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Voyager 2 Detects Odd Shape of Solar System's Edge

Friday, May 26, 2006

VoyagerVoyager 2 could pass beyond the outermost layer of our solar system, called the "termination shock," sometime within the next year. The milestone, which comes about a year after Voyager 1's crossing, comes earlier than expected and suggests to scientists that the edge of the shock is about one billion miles closer to the Sun in the southern region of the solar system than in the north.
This implies that the heliosphere, a spherical bubble of charged low-energy particles created by our Sun's solar wind, is irregularly shaped, bulging in the northern hemisphere and pressed inward in the south.
Scientists determined that Voyager 1 was approaching the termination shock when it began detecting charged particles that were being pushed back toward the Sun by charged particles coming from outside our solar system. This occurred when Voyager 1 was about 85 AU from the Sun.
One AU is the distance between the Earth and the Sun, or 93 million miles.
In contrast, Voyager 2 began detecting returning particles while only 76 AU from the Sun.
"This tells us that the shock down where Voyager 2 is must be closer the sun than where Voyager 1 is," said Ed Stone, Voyager project scientist at the California Institute of Technology in Pasadena.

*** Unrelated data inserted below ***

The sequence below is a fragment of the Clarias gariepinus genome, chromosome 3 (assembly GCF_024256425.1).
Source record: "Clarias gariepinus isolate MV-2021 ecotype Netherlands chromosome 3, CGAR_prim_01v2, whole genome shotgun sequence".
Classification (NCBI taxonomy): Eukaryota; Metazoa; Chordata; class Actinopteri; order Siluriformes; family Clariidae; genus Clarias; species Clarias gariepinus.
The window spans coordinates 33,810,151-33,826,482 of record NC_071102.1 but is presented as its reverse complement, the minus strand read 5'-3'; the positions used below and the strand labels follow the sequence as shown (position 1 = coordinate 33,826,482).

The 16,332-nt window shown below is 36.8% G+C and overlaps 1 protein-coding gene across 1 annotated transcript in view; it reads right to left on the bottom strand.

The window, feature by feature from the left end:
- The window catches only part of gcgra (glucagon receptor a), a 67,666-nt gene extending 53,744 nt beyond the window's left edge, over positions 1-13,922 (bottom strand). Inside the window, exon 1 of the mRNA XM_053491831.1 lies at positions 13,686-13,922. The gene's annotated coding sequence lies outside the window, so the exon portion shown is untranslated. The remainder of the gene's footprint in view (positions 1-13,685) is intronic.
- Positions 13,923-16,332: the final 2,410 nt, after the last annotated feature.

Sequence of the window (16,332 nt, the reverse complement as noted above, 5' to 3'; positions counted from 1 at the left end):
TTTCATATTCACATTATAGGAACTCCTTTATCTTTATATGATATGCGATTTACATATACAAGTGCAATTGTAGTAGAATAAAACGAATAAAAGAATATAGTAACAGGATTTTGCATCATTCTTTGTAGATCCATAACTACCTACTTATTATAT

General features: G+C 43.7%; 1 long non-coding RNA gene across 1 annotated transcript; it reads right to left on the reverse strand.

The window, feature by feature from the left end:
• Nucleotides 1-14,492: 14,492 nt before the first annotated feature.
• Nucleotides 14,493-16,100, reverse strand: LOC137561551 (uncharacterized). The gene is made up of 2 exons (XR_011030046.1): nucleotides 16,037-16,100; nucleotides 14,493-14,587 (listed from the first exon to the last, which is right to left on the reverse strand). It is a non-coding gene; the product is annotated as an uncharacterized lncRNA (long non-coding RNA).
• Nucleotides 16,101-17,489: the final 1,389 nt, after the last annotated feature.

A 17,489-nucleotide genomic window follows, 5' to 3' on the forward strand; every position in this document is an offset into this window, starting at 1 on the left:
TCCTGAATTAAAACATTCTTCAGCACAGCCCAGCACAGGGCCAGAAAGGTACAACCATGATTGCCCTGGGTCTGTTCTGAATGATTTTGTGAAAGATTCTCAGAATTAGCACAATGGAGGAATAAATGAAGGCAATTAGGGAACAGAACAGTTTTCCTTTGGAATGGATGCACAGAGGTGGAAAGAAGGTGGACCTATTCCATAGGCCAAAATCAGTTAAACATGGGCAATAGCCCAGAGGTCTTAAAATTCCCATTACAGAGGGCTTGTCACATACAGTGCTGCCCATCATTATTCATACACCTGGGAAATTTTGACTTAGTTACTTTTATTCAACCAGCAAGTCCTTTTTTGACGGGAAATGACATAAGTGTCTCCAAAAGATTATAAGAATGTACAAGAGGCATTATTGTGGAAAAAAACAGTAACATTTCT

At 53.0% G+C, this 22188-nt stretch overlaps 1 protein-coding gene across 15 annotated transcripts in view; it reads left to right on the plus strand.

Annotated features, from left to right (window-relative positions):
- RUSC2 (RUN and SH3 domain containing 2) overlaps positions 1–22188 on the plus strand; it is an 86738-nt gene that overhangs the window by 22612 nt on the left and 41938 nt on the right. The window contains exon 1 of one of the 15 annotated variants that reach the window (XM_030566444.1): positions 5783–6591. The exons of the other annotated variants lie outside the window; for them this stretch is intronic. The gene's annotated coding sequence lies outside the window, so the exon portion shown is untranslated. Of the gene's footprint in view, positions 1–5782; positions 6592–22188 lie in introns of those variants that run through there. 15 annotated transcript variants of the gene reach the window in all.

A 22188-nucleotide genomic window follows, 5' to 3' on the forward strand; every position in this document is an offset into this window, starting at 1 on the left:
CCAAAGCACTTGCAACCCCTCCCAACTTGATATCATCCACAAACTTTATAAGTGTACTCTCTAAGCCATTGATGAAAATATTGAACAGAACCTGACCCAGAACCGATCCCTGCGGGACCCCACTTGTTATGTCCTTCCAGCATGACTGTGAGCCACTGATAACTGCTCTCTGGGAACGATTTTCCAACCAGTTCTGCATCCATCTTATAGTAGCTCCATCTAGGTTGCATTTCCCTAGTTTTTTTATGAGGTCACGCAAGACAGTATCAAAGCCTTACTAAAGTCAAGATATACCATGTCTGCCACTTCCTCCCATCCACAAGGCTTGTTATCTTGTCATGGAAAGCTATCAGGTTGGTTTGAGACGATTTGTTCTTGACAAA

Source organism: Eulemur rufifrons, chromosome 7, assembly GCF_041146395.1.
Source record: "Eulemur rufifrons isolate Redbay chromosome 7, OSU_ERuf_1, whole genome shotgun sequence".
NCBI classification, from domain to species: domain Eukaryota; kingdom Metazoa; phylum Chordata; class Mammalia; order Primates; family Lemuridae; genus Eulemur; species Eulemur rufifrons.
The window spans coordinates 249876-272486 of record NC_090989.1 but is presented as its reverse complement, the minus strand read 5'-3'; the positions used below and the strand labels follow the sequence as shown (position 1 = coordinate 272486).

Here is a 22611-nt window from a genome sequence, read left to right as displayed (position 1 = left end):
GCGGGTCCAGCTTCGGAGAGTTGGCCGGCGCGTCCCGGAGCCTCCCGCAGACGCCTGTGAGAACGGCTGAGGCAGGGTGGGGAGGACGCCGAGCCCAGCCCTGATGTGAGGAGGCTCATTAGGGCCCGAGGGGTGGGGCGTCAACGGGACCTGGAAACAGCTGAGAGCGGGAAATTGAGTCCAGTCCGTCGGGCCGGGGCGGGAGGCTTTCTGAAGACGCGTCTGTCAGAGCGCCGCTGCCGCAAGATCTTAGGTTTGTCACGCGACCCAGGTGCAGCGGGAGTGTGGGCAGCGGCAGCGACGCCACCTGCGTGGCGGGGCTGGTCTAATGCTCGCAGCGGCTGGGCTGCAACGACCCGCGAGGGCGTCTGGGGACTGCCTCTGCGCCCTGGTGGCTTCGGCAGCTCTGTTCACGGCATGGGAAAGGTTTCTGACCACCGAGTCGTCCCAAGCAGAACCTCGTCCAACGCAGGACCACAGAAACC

The researchers think that the heliosphere's asymmetry might be due to a weak interstellar magnetic field pressing inward on the southern hemisphere.
"The [magnetic] field is only 1/100,000 of the field on the Earth's surface, but it's over such a large area and pushing on such a faint gas that it can actually push the shock about a billion miles in," Stone explained.

credit: Space.com, Ker Than

NASA to BLast the Moon in Search of Water

Tuesday, May 9, 2006

LCROSS

In this artist's rendering, the satellite and the launcher's second stage approach the moon. Meanwhile, the Lunar Reconnaissance Orbiter is orbiting the moon.
Credit: NASA/John Frassanito and Associates

NASA will send an impactor spacecraft to the moon with liftoff of the Lunar Reconnaissance Orbiter, scheduled for October 2008. The Lunar Crater Observation and Sensing Satellite (LCROSS) will travel independently of the orbiter and crash violently into the lunar surface, at a speed of 5,592 miles per hour (or about 2.5 kilometers per second) to search for water. It should blast out a crater about a hundred feet wide and 15 feet deep.

First, the craft will direct the upper stage used to leave Earth orbit to crash into a permanently-shadowed crater at the lunar south pole, creating a plume visible on Earth through a telescope. Next, the satellite will observe the plume and fly through it using several instruments to look for water. At the end of its mission, the satellite will itself become an impactor, creating a second plume visible to lunar-orbiting spacecraft and Earth-based observants.


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